February 17, 2011.

On February 10, 2011, the California Supreme Court issued its unanimous opinion in Pineda v. Williams-Sonoma Stores, Inc., 51 Cal. 4th 524 (2011), strengthening the Song-Beverly Act’s restrictions on retailers’ collection and use of consumer data and holding that even a ZIP code constitutes “personal identification information” under the statute.

California Song Beverly Act, Cal. Civ. Code § 1747.08(a), forbids retailers from requesting and recording personal identification information during or in connection with credit card transactions. The statute, as enacted in 1990 and amended in 1991, was created to accomplish two goals: 1) guard against identity theft; and 2) prevent consumers from receiving unwanted, spam marketing. Recent news of large, well-known retailers having suffered huge security breaches in their point-of-sale software systems underscores the importance of laws intended to safeguard consumer retail transactions against the prospect of identity theft. These news reports also emphasize such breaches often go undetected, unreported, or underreported, with the damage turning out to be vastly more significant than originally revealed by retailers’ own internal audits.

A unanimous California Supreme Court made clear in Pineda that “requesting and recording a cardholder’s ZIP code, without more, violates the Credit Card Act” (emphasis added). Id. at 527-28. See also Florez v. Linen ‘N Things, Inc., 108 Cal. App. 4th 447, 453 (2003) (holding that requesting and recording a cardholder’s personal identification information is prohibited “even if the consumer’s response was voluntary and made only for marketing purposes”. Id. at 453; see Pineda, 51 Cal. 4th at 535 (“[T]he 1991 amendment [adding the word “request”] prevents a retailer from making an end-run around the law by claiming the customer furnished personal identification data ‘voluntarily.’”) The Court emphasized that Section 1747.08 is a remedial statute which must be liberally construed in favor of its protective purposes.  51 Cal. 4th at 532. Section 1747.08(e) establishes penalties of up to two-hundred fifty dollars ($250) for the first violation and up to one thousand dollars ($1,000) for each subsequent violation. The amount of the penalty is at the discretion of the trial court. Cal. Civ. Code § 1747.08(e). Section 1747.04 further prohibits any waiver of Section 1747.08’s protections. Cal. Civ. Code § 1747.04.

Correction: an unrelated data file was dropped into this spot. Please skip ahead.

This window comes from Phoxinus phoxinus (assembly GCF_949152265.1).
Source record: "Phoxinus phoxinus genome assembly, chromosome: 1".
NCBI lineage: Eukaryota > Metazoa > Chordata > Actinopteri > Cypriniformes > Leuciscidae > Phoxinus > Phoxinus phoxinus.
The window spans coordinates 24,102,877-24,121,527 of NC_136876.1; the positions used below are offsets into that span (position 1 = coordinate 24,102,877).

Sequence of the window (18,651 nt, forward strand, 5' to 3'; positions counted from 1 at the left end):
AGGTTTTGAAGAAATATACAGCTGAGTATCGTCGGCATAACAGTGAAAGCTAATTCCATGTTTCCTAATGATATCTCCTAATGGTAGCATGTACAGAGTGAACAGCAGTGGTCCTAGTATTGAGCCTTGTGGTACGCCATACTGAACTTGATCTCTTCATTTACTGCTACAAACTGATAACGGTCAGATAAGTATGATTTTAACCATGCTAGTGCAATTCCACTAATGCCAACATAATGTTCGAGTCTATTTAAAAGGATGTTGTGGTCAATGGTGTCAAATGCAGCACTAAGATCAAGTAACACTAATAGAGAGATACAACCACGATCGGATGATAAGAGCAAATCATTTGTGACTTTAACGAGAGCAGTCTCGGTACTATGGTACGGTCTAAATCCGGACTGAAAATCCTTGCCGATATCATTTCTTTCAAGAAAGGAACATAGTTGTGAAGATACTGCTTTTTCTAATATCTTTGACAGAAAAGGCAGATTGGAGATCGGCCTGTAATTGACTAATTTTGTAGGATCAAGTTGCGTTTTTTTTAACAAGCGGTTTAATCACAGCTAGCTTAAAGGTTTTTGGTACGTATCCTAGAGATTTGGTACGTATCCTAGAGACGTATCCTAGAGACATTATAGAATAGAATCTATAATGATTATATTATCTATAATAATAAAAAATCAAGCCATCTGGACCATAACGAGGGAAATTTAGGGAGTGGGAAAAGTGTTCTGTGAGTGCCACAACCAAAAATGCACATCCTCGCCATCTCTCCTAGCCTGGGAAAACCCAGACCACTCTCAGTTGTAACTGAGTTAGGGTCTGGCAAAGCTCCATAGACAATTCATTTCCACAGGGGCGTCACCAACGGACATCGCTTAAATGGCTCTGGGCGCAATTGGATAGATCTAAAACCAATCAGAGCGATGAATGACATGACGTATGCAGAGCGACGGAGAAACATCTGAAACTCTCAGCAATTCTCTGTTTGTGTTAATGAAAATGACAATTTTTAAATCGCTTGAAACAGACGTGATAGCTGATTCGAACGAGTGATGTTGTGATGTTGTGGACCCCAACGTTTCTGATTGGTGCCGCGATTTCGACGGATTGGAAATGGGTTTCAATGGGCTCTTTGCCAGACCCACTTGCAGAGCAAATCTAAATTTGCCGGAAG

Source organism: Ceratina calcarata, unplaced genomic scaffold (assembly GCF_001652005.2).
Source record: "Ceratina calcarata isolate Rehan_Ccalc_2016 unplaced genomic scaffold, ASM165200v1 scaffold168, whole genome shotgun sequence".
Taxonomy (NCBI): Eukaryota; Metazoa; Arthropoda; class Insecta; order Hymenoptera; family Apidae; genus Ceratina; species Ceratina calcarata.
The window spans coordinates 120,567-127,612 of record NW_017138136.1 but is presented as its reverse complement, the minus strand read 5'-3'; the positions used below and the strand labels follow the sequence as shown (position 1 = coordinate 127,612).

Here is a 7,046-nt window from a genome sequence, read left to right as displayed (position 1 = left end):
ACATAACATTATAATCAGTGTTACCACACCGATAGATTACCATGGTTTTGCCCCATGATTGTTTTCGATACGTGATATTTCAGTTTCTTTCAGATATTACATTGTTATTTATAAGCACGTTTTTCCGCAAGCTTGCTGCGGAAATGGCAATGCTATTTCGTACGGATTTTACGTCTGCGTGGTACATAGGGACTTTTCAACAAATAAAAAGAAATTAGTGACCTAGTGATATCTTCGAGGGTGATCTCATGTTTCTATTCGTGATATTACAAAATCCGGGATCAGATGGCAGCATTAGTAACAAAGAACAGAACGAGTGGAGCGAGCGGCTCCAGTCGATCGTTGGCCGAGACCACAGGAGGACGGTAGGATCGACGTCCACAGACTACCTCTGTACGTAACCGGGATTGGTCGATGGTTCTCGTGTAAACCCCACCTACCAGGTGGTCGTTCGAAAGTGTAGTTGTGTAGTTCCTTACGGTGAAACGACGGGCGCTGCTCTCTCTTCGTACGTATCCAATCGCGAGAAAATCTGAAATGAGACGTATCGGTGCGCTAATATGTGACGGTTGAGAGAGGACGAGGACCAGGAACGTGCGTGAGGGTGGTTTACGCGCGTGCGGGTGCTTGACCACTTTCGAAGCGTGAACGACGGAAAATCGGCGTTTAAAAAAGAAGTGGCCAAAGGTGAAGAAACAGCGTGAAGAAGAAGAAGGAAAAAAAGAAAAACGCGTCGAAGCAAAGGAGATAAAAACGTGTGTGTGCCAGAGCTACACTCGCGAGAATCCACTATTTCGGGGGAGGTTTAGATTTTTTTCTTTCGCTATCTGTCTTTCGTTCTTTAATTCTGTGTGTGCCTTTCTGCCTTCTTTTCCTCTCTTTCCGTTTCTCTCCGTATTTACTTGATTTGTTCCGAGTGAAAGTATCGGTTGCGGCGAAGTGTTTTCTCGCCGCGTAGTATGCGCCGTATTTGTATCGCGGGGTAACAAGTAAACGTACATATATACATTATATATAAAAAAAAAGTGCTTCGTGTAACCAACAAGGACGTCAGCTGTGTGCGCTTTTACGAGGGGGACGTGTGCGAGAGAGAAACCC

Any retailer that requests and records consumers’ personal identification information during or in connection with credit cards should be aware of § 1747.08’s prohibitions and reevaluate their data collection policies and practices accordingly in light of Pineda. As a customer, if a retailer asks for your personal data in connection with a transaction, even just your ZIP code, be aware of your right to say no. Retailers’ point-of-sale policies and practices are generally standardized, and if you encounter a violation of § 1747.08’s data collection restrictions, likely many thousands of other consumers are faced with the same issue. Class action treatment may be appropriate in certain instances and, given the penalties imposed by § 1747.08(e) per violation, liability exposure can be significant.

To find out more on any of these issues, please contact our offices: Wucetich & Korovilas LLP; (310) 335-2001; dimitri@wukolaw.com. This article is for educational use only, should not be considered legal advice, and in no way creates an attorney-client relationship between the firm and the reader.